When further we study the history of organic life, and the appearance of consciousness in connexion with it, we must agree with Whitehead that “consciousness presupposes experience, not experience consciousness”. Consciousness arises within the process of which it is conscious; it is of process, and itself is process. There is here no problem for the unsophisticated mind. We all progressively apprehend processes every day without bewilderment. But our conceptual thinking lags behind; for it the datum is not the passing present, but the past, which, as past, is fixed and no longer actual process. The place of conceptual thinking in our complete apprehension of the world is that of critical analysis in our appreciation of a work of art; it is an interim process which heightens appreciation when we return direct to apprehension.

Consciousness is generally assumed to arise concomitantly with the power of locomotion; we attribute it to the animal, but not to the plant. Similarly self-consciousness arises with the passage from instinct to intelligence as Bergson describes them, that is, from adaptation of the organism to its environment to adaptation of the environment to the organism.

But the earliest form of consciousness or self-consciousness is not cognition. It is emotional; it is sympathy and antipathy. The self does not infer the existence of other selves by observing the conduct of their bodies; it comes into consciousness as one term in relation to another self—the mother. The child is not immediately conscious of himself and inferentially of his mother; he is conscious of himself and his mother together as related terms in a single apprehension.

Mind “emerges” as an episode in the process which it apprehends. But this implies a character in that process. That the world should give rise to minds which know the world involves a good deal concerning the nature of the world. If Mind is part of Nature, Nature must be grounded in Mind. The more we identify ourselves with the natural order, the more we shall be compelled to assert the reality of a supernatural Creator; but for the full justification of this proposition we must wait until the whole position is more completely stated.

Lecture VI

Truth and Beauty

Hitherto we have considered the special activity of Mind and the general character of the World Process. From this point onwards we shall be concerned with the interaction of Mind and the environment which the World Process supplies for it. In this interplay Value and the apprehension of it reside. It has been customary to speak of three “absolute Values”—Truth, Beauty and Goodness; these three terms denote three forms of excellence—Intellectual, Aesthetic and Ethical. It quickly becomes apparent, however, that Truth and Beauty are not, strictly speaking, absolute Values; it is true that they have their Value in themselves, and are not to be judged by criteria other than their own; but they are not absolute, for there are circumstances in which it is better not to know the Truth, and there are instances of Beauty which in some circumstances had better not be apprehended. But Goodness is truly absolute; it could never be better that a man should be a worse man than he is.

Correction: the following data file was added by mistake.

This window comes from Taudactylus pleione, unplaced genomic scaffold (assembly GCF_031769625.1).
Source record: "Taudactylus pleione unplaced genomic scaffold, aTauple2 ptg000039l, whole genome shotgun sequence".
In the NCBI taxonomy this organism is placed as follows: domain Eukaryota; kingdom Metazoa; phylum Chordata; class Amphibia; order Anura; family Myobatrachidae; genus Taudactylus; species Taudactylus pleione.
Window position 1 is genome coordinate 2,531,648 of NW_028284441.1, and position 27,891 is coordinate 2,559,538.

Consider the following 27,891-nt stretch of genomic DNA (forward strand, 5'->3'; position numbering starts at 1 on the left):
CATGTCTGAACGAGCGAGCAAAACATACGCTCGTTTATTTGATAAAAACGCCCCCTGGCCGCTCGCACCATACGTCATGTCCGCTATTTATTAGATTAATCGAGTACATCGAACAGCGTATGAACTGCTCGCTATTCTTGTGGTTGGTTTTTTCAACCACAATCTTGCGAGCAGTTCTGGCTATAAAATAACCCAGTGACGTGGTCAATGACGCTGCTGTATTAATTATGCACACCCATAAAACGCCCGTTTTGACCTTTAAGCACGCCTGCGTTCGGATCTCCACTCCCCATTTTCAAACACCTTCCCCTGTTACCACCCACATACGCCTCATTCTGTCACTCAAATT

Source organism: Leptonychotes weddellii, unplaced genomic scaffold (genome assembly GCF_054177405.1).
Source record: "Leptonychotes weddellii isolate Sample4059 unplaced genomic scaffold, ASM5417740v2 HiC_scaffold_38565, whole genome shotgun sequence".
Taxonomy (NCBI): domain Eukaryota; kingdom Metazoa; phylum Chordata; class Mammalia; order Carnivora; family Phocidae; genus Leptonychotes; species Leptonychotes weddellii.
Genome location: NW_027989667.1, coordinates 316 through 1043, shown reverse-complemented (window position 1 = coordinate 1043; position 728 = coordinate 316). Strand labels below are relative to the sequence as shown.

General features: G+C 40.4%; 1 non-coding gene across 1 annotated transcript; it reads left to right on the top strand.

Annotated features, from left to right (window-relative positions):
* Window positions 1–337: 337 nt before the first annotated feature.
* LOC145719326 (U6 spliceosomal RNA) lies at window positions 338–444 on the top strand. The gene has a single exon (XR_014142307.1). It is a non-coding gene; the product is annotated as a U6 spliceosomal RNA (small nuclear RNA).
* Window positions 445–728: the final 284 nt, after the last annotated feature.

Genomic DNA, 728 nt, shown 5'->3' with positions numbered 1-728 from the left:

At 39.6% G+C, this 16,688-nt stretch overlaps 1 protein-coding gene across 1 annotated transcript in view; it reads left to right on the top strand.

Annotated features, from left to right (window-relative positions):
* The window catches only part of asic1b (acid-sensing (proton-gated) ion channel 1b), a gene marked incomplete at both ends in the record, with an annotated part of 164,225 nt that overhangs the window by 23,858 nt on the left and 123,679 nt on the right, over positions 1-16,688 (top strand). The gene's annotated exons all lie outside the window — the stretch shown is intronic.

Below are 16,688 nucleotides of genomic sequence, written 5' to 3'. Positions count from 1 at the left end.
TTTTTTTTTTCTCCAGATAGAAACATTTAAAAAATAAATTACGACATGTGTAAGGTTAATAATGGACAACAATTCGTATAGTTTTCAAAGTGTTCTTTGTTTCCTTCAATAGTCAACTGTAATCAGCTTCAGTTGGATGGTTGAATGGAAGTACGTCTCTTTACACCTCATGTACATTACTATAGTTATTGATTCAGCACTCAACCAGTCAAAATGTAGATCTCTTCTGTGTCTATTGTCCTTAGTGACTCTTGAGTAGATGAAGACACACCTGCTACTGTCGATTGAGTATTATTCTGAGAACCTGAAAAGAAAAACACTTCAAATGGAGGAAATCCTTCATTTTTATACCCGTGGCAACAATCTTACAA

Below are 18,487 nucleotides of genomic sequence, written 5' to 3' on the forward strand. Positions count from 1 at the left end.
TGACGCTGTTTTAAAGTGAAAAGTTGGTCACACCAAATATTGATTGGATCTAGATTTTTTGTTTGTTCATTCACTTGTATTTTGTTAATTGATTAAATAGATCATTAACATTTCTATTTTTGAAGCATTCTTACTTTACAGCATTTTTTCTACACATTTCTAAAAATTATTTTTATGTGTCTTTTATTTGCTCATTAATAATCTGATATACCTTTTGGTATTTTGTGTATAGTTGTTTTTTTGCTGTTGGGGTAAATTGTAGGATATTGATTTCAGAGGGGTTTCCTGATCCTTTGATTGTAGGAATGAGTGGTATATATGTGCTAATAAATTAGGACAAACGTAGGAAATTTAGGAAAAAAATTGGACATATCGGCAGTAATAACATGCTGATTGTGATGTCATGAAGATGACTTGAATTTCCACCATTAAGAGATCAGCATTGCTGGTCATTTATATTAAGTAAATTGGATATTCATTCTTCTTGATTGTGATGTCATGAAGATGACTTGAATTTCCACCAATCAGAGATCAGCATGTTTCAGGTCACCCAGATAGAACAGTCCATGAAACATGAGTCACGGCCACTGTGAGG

The pursuit of knowledge derives its impulse, like any other pursuit, from desire. This should ideally be no other than desire for truth or knowledge; but in fact that is inadequate to direct the pursuit, for it will not help us to determine what part of truth to pursue, and it is impracticable to pursue it all at once. Desire is concerned with generalities, and from this fact the scientific concern for Laws and Types arises. But akin to desire, and actually prior to it in experience, is affection, which is always for individuals; and out of its concern for the individual Art arises.

What mind apprehends, even when it apprehends mistakenly, is reality; but the true apprehension of reality is gained at the end, not at the beginning, of the mental process. Mind finds reality to be such as to vindicate its own proper activity. In that mutuality of Mind and its environment is the essence of truth; and this correspondence of Mind with Reality is the essence of Value or Good. The intrinsic good or value in the attainment of truth is the discovery or recognition by mind of itself in its object.

The same must be said concerning Beauty. It is true that there is no actual good in instances of Beauty which no one at all perceives; yet when Beauty is perceived, the percipient mind finds the good in the object. It enjoys its own apprehension; but it admires the work of art. In that perception the mind finds in the object what is akin to itself: it finds itself in its other. And the mind that it finds expressed as Truth and Beauty is such as to claim reverence.

Appendix A: Ambiguities in the Terms Beauty and Value.

Lecture VII

Moral Goodness

In the consideration of Truth and Beauty we found that Value consists in Mind’s discovery of itself in its object. This, however, can only occur in full measure when the object not only represents or expresses, but actually is, another mind. Value or Good is therefore present in absolute form only in personal relationships. From this fact arises the uncompromising quality of obligation. This has sometimes been obscured by the recognition that different acts are regarded as obligatory in different parts of the world. That difficulty is removed when we ask what is the proper sphere of obligation. No act is universally obligatory; nor is any action, unless the motive of duty is treated as part of the action. It is always obligatory to do one’s duty, but that does not determine what duty is. The only available principle here is Dr. G. E. Moore’s “optimific” doctrine: our duty is to secure that the difference made by our action is the best possible, with the understanding that personal relationships are the sphere of the highest good.